Issues of eDiscovery for ParalegalsThe Paralegal Resource
July 19, 2013 — 1,504 views
eDiscovery or Electronic Discovery is basically the electronic aspect of identifying, collecting and producing Electronically Stored Information (ESI) in response to a request for production in a law suit or investigation. ESI includes emails, documents, presentations, databases, voicemail, audio, video files, social media and websites.
Importance of Electronic Discovery
Importance of Electronic Discovery has increased manifold with the advancements of technology in the recent years. Law firms are increasingly seeking digital media in the pre-trial phase these days. They are looking to access email messages, presentations, blog posts, databases and other electronic content an organization has possession of.
Evidence based on ediscovery has immense credibility in the judicial systems of today because they are more conclusive than some other physical forms of evidence. Unlike physical forms of evidence, digital evidence is not too easy to tamper with and hence adds more weightage to a lawyer’s defense.
Issues of Electronic Discovery
eDiscovery has come a long way ever since the IT industry’s boom in the 1990’s. But it too has its fair share of issues.
- The rules and technology are always changing–In the 1990’s we had tapes and now we have USB drives and cloud storage. Innovation in IT will continue to be rapid. It has also been estimated that organizations by the year 2020, will have to deal with more than 50 times the data they deal with today. Global litigation rules are constantly evolving as well as the integration of social media platforms has led to greater security risks.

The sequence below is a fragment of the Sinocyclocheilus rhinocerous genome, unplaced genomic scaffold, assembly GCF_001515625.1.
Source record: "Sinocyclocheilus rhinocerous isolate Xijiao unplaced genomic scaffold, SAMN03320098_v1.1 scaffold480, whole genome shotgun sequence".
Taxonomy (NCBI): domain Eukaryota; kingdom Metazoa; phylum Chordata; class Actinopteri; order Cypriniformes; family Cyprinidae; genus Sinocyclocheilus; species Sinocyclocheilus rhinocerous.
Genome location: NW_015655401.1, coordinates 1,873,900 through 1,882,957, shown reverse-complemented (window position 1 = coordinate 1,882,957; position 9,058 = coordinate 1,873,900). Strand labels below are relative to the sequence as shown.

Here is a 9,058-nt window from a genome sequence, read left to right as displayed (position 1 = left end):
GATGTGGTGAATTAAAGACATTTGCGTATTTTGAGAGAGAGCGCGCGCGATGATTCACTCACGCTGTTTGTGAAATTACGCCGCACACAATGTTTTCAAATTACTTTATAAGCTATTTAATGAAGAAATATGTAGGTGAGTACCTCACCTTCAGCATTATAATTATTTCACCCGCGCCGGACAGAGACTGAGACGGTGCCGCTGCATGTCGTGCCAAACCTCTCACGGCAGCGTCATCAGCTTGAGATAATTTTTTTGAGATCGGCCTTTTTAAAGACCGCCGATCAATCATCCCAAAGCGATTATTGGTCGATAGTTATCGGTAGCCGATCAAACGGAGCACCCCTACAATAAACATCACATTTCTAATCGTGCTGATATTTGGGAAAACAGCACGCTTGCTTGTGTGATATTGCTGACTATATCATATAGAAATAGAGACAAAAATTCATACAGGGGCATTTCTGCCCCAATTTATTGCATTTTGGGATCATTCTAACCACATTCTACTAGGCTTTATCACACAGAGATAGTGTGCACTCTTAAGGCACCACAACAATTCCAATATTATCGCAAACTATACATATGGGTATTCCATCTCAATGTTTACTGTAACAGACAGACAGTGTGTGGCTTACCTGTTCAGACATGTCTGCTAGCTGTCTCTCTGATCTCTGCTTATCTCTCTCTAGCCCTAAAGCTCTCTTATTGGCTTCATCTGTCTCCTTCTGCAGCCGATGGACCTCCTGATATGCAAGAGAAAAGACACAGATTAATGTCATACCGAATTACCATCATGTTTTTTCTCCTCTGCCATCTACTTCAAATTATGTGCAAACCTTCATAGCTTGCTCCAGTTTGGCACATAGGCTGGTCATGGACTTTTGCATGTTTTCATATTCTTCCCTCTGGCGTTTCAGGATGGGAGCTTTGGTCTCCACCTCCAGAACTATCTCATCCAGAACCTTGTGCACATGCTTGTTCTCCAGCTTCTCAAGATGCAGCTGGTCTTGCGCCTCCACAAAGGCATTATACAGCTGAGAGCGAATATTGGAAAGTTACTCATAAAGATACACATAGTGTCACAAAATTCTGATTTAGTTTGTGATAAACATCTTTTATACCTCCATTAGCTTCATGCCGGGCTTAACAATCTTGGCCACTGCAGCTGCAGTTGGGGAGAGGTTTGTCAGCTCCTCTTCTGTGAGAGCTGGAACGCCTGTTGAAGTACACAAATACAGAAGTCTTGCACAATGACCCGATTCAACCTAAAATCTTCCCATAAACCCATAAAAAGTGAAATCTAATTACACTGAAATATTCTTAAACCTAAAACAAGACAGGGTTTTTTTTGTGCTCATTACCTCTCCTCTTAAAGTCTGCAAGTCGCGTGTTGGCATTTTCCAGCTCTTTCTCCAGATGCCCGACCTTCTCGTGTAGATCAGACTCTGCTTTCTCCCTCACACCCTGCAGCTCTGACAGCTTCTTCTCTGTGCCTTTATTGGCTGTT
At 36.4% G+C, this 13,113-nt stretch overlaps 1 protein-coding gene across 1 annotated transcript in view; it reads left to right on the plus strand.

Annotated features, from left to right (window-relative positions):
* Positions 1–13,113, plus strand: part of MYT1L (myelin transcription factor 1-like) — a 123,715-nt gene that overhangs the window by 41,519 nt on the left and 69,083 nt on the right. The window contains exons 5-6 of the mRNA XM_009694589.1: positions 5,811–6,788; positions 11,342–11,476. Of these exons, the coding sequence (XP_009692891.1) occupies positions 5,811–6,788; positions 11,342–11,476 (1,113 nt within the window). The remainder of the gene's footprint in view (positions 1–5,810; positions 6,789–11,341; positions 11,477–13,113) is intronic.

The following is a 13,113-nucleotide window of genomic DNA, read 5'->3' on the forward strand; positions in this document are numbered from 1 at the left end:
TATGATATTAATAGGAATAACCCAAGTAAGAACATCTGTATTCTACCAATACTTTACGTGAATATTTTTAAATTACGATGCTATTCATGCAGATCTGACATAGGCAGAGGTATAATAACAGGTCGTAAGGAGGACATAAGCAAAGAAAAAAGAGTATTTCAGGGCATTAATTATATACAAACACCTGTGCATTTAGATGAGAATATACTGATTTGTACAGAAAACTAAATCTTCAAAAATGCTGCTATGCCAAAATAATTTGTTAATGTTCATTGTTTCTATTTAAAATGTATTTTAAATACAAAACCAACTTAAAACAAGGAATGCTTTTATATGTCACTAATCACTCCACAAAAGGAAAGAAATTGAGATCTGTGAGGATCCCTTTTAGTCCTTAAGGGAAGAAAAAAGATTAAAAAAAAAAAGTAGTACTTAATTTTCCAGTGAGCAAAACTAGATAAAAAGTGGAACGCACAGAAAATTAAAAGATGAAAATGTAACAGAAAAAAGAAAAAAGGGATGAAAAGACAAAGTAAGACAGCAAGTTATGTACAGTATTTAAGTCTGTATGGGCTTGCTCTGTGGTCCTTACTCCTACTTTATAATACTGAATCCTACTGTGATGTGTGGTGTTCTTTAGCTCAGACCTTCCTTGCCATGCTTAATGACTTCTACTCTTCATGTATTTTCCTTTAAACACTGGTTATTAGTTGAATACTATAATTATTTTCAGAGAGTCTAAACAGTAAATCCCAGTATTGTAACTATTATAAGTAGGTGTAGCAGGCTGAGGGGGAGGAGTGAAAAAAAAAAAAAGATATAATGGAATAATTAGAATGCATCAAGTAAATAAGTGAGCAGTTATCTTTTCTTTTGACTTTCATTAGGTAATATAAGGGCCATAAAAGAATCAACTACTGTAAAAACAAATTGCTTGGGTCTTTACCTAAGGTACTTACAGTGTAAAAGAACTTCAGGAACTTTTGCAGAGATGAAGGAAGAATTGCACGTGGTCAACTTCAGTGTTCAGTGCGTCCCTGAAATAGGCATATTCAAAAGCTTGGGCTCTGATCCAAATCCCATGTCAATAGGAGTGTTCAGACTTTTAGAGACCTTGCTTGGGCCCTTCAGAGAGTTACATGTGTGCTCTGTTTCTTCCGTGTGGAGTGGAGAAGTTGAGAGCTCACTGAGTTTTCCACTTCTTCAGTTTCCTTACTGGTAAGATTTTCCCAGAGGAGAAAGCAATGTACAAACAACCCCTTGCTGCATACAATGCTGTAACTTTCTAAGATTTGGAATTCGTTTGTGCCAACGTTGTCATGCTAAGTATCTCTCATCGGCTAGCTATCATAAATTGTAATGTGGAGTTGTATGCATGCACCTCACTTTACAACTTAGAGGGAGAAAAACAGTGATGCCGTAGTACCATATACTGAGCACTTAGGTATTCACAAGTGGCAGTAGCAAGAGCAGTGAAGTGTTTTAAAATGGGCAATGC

- Costs are unpredictable–eDiscovery budgets are diminishing, but ESI volumes are at all-time highs. It is very difficult for organizations to allocate optimum funds towards E-Discovery as costs see consistent volatility.
- TAR (Technologically Assisted Review) is underutilized–Studies have proven that TAR can save both time and money when it comes to reviewing documents. However, TAR as of now is being used only in big cases. Proper implementation of TAR could lead to many organizations cutting down on human resources, and this would particularly affect paralegals
- Case analytics are primitive–Law firms are finding it tough to understand their eDiscovery data across various cases. Paralegals often entrusted with such tasks are facing shortage of useful metrics to make better decisions that would result in litigation management efficiencies.
Although ediscovery faces its fair share of issues, steps can be taken by paralegals to avoid them and make the best use of eDiscovery.
Solving the Issues
- Corporations must stop over-reliance on manual processes and be consistent in their eDiscovery practice.
- Consistent resources should be dedicated to eDiscovery tasks. Paralegals can be entrusted to eventually iron out the cost inefficiencies and create a cost-effective model of expenditure on eDiscovery.
- There has to be better coordination between Legal and IT departments. Paralegals should stop working in vacuum like atmospheres and seek to change the dynamics of the working relationship between departments.
Technology must be deployed to provide the backbone for the process as software drives standardization. Dedicated teams should be assigned for Content discovery and information management software platforms.